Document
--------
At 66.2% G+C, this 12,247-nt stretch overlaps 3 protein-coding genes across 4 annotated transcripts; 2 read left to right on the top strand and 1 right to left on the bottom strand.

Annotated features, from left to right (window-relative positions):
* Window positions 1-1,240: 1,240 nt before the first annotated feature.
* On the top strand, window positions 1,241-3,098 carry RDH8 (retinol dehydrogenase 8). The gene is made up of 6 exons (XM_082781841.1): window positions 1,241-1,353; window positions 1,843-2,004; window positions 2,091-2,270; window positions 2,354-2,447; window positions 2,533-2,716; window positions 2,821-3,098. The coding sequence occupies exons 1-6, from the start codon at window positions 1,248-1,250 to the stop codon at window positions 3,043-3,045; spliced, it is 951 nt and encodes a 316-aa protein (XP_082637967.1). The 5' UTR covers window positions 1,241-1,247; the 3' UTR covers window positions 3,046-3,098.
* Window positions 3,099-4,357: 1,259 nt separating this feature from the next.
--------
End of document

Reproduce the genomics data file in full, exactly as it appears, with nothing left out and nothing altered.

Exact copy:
At 66.2% G+C, this 12,247-nt stretch overlaps 3 protein-coding genes across 4 annotated transcripts; 2 read left to right on the top strand and 1 right to left on the bottom strand.

Annotated features, from left to right (window-relative positions):
* Window positions 1-1,240: 1,240 nt before the first annotated feature.
* On the top strand, window positions 1,241-3,098 carry RDH8 (retinol dehydrogenase 8). The gene is made up of 6 exons (XM_082781841.1): window positions 1,241-1,353; window positions 1,843-2,004; window positions 2,091-2,270; window positions 2,354-2,447; window positions 2,533-2,716; window positions 2,821-3,098. The coding sequence occupies exons 1-6, from the start codon at window positions 1,248-1,250 to the stop codon at window positions 3,043-3,045; spliced, it is 951 nt and encodes a 316-aa protein (XP_082637967.1). The 5' UTR covers window positions 1,241-1,247; the 3' UTR covers window positions 3,046-3,098.
* Window positions 3,099-4,357: 1,259 nt separating this feature from the next.